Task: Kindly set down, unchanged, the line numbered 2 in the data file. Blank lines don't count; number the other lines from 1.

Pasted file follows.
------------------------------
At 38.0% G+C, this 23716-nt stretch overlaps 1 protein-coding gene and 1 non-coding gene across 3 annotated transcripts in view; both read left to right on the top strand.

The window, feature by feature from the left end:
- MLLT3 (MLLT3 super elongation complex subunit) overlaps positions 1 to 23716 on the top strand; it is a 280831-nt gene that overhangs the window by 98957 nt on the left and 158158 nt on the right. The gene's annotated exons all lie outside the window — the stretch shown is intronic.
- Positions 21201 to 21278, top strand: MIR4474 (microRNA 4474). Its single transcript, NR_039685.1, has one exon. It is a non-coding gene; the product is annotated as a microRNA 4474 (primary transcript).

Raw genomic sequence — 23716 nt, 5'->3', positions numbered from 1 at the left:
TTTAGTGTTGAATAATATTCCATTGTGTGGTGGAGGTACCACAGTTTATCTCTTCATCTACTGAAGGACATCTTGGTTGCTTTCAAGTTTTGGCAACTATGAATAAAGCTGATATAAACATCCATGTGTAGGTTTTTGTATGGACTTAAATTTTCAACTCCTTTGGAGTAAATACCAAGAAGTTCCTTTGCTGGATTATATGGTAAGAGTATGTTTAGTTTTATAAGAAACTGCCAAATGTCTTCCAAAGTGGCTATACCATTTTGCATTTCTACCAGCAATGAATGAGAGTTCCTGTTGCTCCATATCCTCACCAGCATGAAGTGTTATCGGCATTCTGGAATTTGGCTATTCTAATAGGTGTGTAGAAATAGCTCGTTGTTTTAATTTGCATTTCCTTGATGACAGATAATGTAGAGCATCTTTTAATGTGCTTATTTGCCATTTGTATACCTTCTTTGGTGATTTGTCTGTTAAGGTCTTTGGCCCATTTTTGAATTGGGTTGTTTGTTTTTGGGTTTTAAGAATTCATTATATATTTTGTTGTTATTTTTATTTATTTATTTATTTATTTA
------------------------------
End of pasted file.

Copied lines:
The window, feature by feature from the left end: